Saturday, March 21, 2009


One of the best "named" of the western glob top fifths is the Bear Grass Kentucky Bourbon(t-6). The agents for this famous brand of Kentucky bourbon were Herman Braunschweiger and Edward H. Bumstead of San Francisco. Braunschweiger and Bumstead hooked up sometime in 1882 it appears that they were still advertising the Bear Grass brand together into early 1885. Their business was located at 223 California St. In Thomas' Whiskey Bottles of the Old West it is noted that Bumstead left the partnership with Braunschweiger in the fall of 1884 to go to work for Wolter's Bros. in San Francisco. This may be accurate, the business directory showing the two together in 1885 may have been printed or at least proofed in late 1884.
Regardless, the amber Bear Grass(t-6) bottle could not have been used for very long, they remain quite rare. Probably 12-15 examples known, I would rate them as very rare. Popular with glob top collectors as well as "picture whiskey" collectors, they are a tough bottle to come up with. Five examples came from one hole in Idaho in the early 1990's. Several of these sold through Jeff Wichmann's American Bottle Auctions during the late 1990's. Prices ranged from 3600.00 to 6500.00 on examples that I noted as selling. Hard to put a price on one today, have not seen one sell for a few years. The distribution of the bottle seems to be fairly limited. Northern California has produced a few, Washington and the Idaho dig added the rest.
The bottle is not air vented, but I have not seen an example that is whittled to speak of. The examples that I have seen are somewhat weakly embossed. They come in medium to darker amber shades, I have seen one broken example that was found near Boise, ID that had a strong olive tone to the glass. I have not seen a lighter amber example, someone please send us a picture of a whittled, yellow amber smoker. All amber Bear Grass fifths are found with a four piece mold and have the glob top. The bottle is in the transition period where globs as well as tool tops are seen for the same embossing pattern, such as Phoenix(t-120), Choice Old Cabinet(t-31), Old Castle(t-22), and others. The clear Bear Grass bottles with just Braunschweiger's name come with several different mold variations, but only with a tool top I believe.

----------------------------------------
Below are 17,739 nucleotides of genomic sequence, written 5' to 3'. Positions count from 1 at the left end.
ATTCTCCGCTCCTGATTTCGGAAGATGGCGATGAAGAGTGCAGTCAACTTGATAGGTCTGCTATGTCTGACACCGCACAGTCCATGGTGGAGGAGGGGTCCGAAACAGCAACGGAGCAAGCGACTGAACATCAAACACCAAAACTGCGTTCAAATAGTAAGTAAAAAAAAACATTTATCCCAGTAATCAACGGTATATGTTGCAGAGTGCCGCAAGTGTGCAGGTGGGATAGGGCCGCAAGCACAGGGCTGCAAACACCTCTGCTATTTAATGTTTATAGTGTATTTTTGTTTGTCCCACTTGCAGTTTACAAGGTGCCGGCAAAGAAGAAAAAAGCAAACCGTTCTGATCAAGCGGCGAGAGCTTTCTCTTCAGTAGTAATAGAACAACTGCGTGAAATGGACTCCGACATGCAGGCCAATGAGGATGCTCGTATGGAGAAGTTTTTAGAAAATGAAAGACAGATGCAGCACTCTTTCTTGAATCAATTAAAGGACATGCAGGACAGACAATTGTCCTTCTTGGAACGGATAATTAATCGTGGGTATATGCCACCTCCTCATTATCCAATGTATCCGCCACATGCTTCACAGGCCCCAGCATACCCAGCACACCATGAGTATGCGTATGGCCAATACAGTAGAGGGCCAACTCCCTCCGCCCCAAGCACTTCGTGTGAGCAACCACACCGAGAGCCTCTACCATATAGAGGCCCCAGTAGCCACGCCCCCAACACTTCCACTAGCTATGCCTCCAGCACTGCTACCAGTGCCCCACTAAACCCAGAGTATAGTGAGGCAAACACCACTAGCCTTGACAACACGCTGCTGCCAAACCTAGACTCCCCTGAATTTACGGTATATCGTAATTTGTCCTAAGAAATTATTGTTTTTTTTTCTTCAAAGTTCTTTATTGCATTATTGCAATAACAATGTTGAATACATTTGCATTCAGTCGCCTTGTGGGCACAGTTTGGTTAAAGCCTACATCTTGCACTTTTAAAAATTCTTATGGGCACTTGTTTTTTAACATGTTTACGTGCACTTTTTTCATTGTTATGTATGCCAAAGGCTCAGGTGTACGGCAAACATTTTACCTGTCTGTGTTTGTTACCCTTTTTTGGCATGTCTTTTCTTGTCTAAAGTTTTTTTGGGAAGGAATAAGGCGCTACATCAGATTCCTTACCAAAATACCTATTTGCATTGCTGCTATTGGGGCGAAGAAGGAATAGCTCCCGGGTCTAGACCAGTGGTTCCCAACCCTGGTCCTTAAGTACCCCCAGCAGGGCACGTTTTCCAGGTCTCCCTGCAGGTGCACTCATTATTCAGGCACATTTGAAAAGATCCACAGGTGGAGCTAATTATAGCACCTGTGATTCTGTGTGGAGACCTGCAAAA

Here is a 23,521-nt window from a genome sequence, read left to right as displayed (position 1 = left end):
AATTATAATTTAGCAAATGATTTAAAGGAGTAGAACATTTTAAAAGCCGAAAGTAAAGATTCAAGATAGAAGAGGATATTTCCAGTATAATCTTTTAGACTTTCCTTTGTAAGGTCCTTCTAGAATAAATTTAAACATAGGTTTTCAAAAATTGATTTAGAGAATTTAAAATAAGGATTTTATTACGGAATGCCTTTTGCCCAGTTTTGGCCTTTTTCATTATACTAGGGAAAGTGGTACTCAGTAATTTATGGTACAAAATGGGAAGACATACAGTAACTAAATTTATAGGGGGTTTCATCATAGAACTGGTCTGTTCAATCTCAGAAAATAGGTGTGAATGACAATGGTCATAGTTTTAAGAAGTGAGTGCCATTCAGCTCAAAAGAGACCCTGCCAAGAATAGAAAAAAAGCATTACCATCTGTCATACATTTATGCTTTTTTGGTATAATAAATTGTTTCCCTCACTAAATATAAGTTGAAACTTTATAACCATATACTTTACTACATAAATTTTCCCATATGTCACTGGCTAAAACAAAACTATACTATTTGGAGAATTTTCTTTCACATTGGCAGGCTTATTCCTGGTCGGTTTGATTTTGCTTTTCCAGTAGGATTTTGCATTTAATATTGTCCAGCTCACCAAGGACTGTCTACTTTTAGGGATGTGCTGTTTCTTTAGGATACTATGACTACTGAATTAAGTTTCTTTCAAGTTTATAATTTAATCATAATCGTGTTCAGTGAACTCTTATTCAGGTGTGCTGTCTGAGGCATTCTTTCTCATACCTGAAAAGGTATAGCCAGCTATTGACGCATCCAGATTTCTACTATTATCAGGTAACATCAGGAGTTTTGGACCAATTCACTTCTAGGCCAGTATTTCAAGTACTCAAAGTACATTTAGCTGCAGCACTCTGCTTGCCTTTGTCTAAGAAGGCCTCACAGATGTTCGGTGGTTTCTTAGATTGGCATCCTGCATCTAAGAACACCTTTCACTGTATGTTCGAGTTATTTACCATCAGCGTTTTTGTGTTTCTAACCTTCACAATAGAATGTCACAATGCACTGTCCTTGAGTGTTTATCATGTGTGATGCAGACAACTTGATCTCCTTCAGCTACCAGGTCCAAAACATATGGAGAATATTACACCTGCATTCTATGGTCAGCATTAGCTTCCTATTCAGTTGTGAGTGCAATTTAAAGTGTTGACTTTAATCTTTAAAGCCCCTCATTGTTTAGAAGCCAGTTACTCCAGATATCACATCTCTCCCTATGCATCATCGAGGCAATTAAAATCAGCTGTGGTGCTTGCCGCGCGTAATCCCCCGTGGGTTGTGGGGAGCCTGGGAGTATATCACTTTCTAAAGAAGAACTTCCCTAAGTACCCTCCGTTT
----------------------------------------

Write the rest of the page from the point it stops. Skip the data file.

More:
So just a couple of years was Bumstead's claim to fame, or was it Bumsted.
His name appears on the Bear Grass fifth and the square Hibernia Bitters bottle. Both bottles have his name spelled Bumsted, even though advertising directories shows it as Bumstead. Maybe that was what caused the split with Herman. On the Hibernia bottle, it looks like they nearly ran out of room for Bumsted's name. So I guess it can be spelled both ways, Bumstead - Bumsted, just drop an "a" what the "hay" or "hey". It must have been pretty tough answering to "hey Bumstead" all day long, especially from a dude named Braunschweiger.
Braunschweiger and Bumsted - it's a western classic!

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